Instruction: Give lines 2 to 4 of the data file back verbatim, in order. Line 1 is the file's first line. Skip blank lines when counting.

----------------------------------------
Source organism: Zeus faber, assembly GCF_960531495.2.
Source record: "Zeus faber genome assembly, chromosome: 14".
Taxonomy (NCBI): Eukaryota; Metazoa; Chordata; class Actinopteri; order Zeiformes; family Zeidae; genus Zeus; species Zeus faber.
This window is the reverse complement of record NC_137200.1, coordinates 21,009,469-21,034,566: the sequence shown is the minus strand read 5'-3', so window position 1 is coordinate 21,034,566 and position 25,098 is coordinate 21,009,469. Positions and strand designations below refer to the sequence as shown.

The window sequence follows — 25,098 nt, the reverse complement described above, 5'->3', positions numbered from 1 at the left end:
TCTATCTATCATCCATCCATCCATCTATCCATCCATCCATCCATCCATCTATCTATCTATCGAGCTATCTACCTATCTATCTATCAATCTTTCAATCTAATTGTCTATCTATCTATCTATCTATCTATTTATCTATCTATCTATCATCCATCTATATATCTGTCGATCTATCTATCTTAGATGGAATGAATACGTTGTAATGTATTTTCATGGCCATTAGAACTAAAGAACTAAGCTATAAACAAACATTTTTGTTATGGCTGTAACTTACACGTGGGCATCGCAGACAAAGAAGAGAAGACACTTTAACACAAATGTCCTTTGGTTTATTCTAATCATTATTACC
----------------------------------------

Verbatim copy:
Source record: "Zeus faber genome assembly, chromosome: 14".
Taxonomy (NCBI): Eukaryota; Metazoa; Chordata; class Actinopteri; order Zeiformes; family Zeidae; genus Zeus; species Zeus faber.
This window is the reverse complement of record NC_137200.1, coordinates 21,009,469-21,034,566: the sequence shown is the minus strand read 5'-3', so window position 1 is coordinate 21,034,566 and position 25,098 is coordinate 21,009,469. Positions and strand designations below refer to the sequence as shown.